The 80/20 Mentor Talks OTD and Inventory Improvement
Dear 80/20 Mentor,
Our supply chain is stabilizing, and costs are reducing slightly. Should I share some of that reduction with customers? Or, should I keep the margins and re-invest in the business for long-term growth? If I choose the latter, how can I position that with our customers?
To Share or Not to Share
Dear to Share or Not to Share,
Perhaps the most common error made in pricing is believing that cost and price are more related than they truly are. To be sure, the price vs cost delta determines the margin, and that's important. But to believe that the cost of a good should somehow determine the price of a good is to fall into a dangerous trap.
The price of a good is determined by two things, and two things only: what a customer is willing to pay for it, and what a competitor is willing to sell it for.
If it costs a dollar to make a good, and that good is something that EVERYBODY wants, it is a grievous error to charge merely two dollars for it. There is a story told about a person selling hot roast beef sandwiches at the very top of a snow ski run at lunchtime—one can only imagine how delicious the aroma was to the hungry, chilly skiers! The vendor was selling the roast beef sandwiches for $20; some customers noted that the same roast beef sandwich was available at the lodge for only $5. "Yes," said the vendor, "but it's an awfully long way back to the lodge." He sold out in under 45 minutes.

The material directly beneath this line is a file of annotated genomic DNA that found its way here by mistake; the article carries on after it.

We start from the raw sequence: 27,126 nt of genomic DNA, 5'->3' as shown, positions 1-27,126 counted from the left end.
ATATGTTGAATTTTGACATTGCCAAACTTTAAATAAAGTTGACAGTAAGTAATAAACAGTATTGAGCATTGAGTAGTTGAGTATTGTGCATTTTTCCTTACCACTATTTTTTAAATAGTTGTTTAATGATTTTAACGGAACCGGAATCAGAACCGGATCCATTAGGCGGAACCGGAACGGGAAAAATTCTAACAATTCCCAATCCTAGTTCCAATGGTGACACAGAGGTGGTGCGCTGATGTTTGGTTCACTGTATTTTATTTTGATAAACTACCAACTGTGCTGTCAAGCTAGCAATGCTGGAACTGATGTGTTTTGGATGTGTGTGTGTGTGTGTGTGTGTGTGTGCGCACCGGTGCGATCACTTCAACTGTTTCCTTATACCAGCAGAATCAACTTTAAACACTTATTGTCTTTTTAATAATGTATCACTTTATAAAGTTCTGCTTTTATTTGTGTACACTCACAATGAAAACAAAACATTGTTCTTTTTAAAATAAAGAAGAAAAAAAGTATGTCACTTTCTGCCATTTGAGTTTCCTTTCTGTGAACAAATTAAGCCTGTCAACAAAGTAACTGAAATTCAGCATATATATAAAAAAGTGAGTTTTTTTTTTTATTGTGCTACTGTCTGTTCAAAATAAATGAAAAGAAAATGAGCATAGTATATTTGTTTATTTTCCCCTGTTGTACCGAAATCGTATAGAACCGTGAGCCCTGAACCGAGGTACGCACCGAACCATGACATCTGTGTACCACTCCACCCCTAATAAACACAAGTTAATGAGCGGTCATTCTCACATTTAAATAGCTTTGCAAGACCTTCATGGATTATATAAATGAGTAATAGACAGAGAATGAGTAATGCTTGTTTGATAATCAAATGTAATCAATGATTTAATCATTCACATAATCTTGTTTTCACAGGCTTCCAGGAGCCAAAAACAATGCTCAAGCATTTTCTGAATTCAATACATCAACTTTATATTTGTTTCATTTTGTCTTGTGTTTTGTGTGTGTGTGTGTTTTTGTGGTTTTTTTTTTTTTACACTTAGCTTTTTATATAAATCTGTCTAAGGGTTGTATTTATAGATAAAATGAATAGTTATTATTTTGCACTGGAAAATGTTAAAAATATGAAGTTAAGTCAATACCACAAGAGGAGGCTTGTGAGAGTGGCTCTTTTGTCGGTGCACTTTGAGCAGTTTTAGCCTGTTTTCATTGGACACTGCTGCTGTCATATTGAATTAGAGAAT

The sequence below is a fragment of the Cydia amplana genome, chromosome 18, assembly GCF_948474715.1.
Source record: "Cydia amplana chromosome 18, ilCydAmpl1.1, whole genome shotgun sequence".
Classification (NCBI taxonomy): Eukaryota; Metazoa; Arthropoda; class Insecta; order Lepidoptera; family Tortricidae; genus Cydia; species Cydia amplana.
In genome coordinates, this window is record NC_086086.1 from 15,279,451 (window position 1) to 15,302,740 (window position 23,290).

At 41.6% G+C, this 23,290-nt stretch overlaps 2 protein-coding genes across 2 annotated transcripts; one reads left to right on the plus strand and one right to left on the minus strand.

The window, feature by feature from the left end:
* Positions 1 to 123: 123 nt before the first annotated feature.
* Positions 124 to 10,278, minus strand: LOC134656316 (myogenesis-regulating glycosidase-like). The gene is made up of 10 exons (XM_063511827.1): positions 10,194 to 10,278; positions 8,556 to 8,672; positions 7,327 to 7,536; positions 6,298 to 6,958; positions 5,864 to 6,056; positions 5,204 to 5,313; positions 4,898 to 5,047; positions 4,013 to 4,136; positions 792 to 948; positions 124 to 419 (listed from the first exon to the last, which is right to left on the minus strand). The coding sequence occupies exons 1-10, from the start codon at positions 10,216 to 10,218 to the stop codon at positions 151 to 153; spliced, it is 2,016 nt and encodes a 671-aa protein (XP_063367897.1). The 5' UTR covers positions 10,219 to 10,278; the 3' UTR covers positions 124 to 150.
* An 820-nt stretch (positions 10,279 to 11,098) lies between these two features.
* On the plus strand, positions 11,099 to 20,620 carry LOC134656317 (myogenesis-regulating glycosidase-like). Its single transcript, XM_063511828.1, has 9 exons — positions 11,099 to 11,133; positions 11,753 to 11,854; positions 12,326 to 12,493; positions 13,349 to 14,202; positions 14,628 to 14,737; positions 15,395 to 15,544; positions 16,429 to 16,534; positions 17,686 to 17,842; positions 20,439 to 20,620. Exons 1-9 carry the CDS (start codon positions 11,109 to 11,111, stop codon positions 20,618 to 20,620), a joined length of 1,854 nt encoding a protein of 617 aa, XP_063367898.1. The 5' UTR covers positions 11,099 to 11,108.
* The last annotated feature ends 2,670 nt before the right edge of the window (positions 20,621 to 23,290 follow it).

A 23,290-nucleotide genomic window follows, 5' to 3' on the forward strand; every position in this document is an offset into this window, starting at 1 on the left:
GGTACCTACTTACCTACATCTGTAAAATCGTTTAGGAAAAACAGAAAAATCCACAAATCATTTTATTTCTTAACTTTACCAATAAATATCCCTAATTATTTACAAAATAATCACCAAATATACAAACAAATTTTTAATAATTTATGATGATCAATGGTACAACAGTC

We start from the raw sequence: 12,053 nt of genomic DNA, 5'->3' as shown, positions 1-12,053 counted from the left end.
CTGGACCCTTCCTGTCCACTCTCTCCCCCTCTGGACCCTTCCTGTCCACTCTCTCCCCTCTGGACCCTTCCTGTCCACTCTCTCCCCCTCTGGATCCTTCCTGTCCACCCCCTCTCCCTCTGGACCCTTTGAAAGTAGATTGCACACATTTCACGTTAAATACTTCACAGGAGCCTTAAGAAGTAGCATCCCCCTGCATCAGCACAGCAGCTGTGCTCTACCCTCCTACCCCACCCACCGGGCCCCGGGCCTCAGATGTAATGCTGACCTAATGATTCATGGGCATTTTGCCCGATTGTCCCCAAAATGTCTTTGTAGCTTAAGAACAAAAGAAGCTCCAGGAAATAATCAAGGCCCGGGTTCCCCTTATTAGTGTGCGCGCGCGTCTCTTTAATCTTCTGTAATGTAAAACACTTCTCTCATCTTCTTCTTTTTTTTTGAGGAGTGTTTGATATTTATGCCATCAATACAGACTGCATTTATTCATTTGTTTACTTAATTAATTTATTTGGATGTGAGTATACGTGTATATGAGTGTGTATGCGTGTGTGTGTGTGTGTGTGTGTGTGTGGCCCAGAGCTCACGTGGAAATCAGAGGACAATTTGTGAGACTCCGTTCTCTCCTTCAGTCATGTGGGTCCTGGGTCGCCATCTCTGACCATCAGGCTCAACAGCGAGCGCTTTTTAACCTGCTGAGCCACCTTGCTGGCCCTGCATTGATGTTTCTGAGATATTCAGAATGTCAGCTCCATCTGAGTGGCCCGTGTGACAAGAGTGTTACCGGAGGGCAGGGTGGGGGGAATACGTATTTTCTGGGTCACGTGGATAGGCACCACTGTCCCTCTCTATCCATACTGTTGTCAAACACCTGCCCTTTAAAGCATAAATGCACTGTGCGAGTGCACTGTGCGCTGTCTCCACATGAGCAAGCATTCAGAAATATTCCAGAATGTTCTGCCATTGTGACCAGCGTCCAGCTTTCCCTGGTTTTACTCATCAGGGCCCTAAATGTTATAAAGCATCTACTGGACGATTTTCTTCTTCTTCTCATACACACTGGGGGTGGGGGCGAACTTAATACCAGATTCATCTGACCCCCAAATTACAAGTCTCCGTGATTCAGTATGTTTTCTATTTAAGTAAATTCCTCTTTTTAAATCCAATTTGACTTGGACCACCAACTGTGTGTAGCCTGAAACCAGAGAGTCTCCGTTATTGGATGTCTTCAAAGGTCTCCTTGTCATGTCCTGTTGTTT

Similarly, if an item costs $100 to make, and there are no customers who have the slightest interest in the item, it won't matter if the price is $200 or $20 or $2...no one will buy it.
Hence: price and cost are unrelated.
To the question, certainly, when the pandemic hit and supply chains got stressed, everything got more expensive. It's the economic theory of supply and demand. Prices went up because consumers were willing to pay more to acquire the scarce supply of that which was needed. Only the foolish folks thought to hold prices in an effort to gain market share: they gained share short term while losing money, and then lost that share when their supplies ran out.
In the current situation, yes, supply chain is improving, and some costs are declining. This should not elicit a knee-jerk reaction to lower prices back to pre-pandemic levels. It is entirely possible that the higher price is the new normal—that the consumer is willing to continue to pay that price, and that competitors are not willing to sell it for less. If both are true, then the market has just been reset to a new, more profitable level, which the suppliers should enjoy.
Unfortunately, there is usually a competitor or two who "don't get it," and immediately do reduce prices, which in turn forces everyone to follow suit. This situation is the genesis for the saying "The market is always in the grip of its least intelligent competitor...so ensure that it isn't you!"
In short, then, SHOULD one lower prices when costs come down?